DETROIT — Only a couple of weeks after Barack Obama won the presidency in 2008, the man who would become his Republican challenger in the next election penned a New York Times column with a fateful headline: "Let Detroit Go Bankrupt."
Those four words would haunt Mitt Romney across the Rust Belt, where auto manufacturing remains an economic pillar — especially in Ohio, a state that every successful GOP presidential nominee has carried, and in his home state of Michigan, where his father was an auto executive and governor.
Romney's opposition to the federal rescue of General Motors and Chrysler didn't necessarily seal his fate in those two crucial states. But no other issue hung in the background for so long. And nothing that Romney tried — his many visits, the millions spent on ads, his efforts to explain and refine his position — could overcome it.
"The biggest determining factor was that we couldn't handle the automobile bailout issue," said Bob Bennett, chairman of the Ohio Republican Party.
Fairly or not, the perception of Romney as indifferent to the auto industry's fate was "a coffin nail," said John Heitmann, a University of Dayton historian who teaches and writes about the car's place in American culture.
Ohio is second only to Michigan in auto-related employment. A 2010 report by the Center for Automotive Research in Ann Arbor said the industry accounted for more than 848,000 jobs in Ohio, or 12.4 percent of the workforce. That included jobs with vehicle manufacturers or dealers and with businesses that sell products or services to them, plus "spinoff" jobs produced by their economic activity.
Exit polls conducted for The Associated Press and television networks found that about 60 percent of voters in both states supported the government's loan and industry restructuring program, and three-quarters of them backed Obama. The bailout also was popular in Wisconsin, even though it hadn't stopped GM and Chrysler from closing plants there.
"We have a debt to pay back to President Obama. He saved us," said Joseph Losier, 33, a fourth-generation autoworker from suburban Detroit. After the bailout, Chrysler hired 500 people at the stamping plant where he works.
Even those with no direct connection to the industry were grateful.
"He actually kept his promise. I felt like he cared," said Darlene Jackson, 57, of Detroit, who has worked as a seamstress since losing her city job during the recession.
Romney insisted he'd been misunderstood — he wanted to save U.S. auto manufacturing, not destroy it. In his newspaper column, he argued that federal loans would merely postpone the companies' demise: "You can kiss the American automotive industry goodbye."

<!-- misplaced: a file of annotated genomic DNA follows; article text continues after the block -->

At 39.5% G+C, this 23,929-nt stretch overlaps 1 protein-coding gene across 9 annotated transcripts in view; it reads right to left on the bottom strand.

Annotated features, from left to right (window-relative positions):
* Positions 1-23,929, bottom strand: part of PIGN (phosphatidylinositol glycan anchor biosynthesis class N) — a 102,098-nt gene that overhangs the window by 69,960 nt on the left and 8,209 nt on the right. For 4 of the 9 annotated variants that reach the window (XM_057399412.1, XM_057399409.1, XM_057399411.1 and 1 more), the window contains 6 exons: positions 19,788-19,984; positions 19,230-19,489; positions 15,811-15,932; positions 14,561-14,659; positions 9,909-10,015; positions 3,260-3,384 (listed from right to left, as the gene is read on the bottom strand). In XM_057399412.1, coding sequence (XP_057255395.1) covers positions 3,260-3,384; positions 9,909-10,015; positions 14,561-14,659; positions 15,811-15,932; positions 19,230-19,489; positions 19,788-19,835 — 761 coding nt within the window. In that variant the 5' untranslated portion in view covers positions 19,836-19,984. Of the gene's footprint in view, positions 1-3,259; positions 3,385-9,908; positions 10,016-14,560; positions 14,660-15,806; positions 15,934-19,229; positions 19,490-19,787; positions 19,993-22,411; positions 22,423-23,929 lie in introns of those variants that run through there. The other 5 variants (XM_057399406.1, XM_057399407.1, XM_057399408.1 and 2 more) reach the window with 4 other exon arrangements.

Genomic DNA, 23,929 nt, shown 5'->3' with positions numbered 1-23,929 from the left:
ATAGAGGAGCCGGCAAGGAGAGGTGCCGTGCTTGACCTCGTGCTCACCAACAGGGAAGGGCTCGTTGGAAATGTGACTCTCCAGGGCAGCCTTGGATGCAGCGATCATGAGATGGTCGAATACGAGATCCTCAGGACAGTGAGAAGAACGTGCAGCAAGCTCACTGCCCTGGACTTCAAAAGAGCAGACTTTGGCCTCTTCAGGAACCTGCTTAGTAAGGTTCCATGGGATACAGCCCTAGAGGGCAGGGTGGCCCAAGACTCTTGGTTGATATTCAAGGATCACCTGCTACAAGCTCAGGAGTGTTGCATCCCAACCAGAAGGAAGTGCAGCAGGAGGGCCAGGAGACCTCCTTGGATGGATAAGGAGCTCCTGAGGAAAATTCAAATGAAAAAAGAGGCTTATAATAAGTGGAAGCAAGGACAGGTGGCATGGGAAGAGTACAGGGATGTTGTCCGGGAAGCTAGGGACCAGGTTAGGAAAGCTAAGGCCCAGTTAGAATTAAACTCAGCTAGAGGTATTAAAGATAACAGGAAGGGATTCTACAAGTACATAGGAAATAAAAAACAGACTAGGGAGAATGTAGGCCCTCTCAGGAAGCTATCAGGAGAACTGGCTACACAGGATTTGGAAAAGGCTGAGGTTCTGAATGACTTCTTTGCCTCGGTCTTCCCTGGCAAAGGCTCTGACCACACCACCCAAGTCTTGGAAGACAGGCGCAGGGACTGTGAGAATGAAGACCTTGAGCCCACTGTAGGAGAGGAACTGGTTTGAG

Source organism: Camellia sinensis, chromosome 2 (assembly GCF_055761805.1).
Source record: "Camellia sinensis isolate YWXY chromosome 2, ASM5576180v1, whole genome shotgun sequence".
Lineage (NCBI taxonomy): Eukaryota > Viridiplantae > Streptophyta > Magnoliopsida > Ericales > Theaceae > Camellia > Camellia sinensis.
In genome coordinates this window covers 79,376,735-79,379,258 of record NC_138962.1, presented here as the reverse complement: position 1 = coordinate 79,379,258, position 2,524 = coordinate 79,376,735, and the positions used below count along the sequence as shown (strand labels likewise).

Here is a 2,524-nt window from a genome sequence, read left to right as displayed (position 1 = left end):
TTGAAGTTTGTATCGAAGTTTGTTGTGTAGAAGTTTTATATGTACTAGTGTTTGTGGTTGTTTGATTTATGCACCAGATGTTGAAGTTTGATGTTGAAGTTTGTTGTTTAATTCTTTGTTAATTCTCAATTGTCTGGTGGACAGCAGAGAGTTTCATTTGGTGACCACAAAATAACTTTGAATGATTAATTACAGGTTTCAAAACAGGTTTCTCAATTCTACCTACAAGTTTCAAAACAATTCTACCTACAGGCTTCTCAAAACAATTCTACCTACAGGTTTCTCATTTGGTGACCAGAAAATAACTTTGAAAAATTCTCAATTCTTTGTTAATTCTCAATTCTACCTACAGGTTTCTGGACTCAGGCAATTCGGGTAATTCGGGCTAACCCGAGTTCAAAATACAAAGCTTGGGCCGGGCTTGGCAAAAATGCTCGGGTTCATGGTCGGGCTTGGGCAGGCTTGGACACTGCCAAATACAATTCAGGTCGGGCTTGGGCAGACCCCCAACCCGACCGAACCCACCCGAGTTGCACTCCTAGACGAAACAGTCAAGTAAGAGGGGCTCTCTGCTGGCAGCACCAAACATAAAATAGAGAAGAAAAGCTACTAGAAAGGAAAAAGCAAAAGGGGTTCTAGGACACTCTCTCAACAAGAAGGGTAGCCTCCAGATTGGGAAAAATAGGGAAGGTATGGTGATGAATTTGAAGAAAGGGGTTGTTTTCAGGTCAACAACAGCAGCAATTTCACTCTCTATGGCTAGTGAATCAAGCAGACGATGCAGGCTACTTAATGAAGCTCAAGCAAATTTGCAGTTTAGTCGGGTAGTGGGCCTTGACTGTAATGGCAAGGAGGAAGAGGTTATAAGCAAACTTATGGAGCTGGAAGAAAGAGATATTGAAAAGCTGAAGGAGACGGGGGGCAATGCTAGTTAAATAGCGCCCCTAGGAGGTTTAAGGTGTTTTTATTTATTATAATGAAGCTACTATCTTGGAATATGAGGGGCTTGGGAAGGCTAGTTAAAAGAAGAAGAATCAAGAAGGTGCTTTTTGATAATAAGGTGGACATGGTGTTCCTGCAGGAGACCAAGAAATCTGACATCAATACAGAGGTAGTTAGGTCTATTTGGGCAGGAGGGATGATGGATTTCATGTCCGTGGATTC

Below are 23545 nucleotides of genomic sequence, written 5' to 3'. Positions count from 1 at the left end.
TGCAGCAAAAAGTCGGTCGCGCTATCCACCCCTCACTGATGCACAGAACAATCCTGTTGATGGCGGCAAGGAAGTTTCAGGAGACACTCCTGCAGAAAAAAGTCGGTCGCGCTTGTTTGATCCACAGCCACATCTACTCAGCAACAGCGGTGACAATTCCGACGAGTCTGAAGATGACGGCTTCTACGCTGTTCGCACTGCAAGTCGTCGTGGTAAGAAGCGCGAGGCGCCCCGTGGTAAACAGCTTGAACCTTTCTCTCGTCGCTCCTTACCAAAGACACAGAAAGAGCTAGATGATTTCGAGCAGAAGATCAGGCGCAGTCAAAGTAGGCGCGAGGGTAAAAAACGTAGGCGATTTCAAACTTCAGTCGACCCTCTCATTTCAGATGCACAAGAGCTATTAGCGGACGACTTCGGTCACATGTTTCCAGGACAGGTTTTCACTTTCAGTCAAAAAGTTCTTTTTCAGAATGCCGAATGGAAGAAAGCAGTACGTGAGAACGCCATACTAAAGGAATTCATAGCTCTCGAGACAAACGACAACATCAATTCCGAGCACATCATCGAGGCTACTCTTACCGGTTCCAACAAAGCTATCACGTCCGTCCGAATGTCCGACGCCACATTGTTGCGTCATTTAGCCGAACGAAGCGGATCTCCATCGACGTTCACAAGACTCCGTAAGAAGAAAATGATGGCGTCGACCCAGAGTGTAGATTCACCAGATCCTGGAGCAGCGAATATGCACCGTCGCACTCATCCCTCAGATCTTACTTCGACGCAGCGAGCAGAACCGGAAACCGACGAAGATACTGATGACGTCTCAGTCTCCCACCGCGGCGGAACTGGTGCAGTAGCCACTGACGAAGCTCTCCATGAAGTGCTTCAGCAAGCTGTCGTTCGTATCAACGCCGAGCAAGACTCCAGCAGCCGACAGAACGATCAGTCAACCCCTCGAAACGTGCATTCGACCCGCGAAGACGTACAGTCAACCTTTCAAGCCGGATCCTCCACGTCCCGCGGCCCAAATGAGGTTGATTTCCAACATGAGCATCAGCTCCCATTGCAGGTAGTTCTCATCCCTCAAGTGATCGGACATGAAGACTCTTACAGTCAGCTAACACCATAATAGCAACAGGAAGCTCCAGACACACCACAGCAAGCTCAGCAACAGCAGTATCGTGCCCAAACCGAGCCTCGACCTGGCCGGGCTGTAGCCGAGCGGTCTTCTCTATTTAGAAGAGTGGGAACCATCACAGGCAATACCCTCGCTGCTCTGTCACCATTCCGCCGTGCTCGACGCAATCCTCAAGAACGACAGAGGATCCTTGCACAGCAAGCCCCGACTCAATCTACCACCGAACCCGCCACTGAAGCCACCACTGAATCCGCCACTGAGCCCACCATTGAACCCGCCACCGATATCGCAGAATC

He called for a "managed bankruptcy" that would let the companies cut labor costs and become more competitive. Proper roles for government would include supporting energy and technology research, adjusting tax policies and protecting car buyers' warranties, he said.
But those nuances got lost as the campaign geared up. Automakers' fortunes had improved, and as many as 1 million jobs had been saved. Obama said Romney's approach would never have worked because no private capital was available to keep the companies afloat.
After stumbling badly during the first debate, the president made the bailout an early topic during the second. He raised it again during the candidates' final encounter, which was supposed to be about foreign policy.
"If we had taken your advice ... about our auto industry, we'd be buying cars from China instead of selling cars to China," Obama said.
A defensive Romney retorted: "I'm a son of Detroit. ... I would do nothing to hurt the U.S. auto industry."
But by then, the argument was a moot point for most Ohio voters. Nearly seven in 10 had made up their minds before September, the exit polls showed.
With time running out, Romney strategists gambled by airing television and radio ads in Ohio that claimed Obama's policies had led GM and Chrysler to build cars in China. The move backfired, drawing sharp rebukes from both companies.
"It was very misleading, to be kind. It really upset a lot of our people," said Dave Green, president of a United Auto Workers local representing about 1,500 workers at a plant in Lordstown.
Obama won Michigan by a comfortable margin but took Ohio with just over 50 percent of the vote. Despite his steadfast support of organized labor, many blue-collar autoworkers were torn because of disagreements with the president over issues such as guns and abortion, Losier said.
That's where the bailout may have tipped the scales. Union members who backed the president lobbied wavering co-workers, reminding them how dire their situation had been when Obama took office.
"There was a real belief that they were going to liquidate our facility," Green said. "People were walking around with clipboards taking inventory. It did not look good. The polls were all saying, 'Don't rescue the auto companies.' But he did it anyway."
In the end, Green said, the choice came down to a simple question: "Who are we going to vote for — the guy who was trying to push us down the river or the guy who was throwing us a life vest?"
The bailout was popular with independents and even some Republicans, and drew support for Obama outside the usual Democratic-leaning areas, said Chris Redfern, chairman of the Ohio Democratic Party.
Frank Hocker, a retiree who once worked at a truck manufacturing plant in Springfield, said he wasn't a single-issue voter. But when Obama "stuck his neck out and did the right thing with General Motors, you know, that satisfied me."
Associated Press writers Justin Pope and Tom Krisher in Detroit and Julie Carr Smith and Ann Sanner in Columbus contributed to this report.
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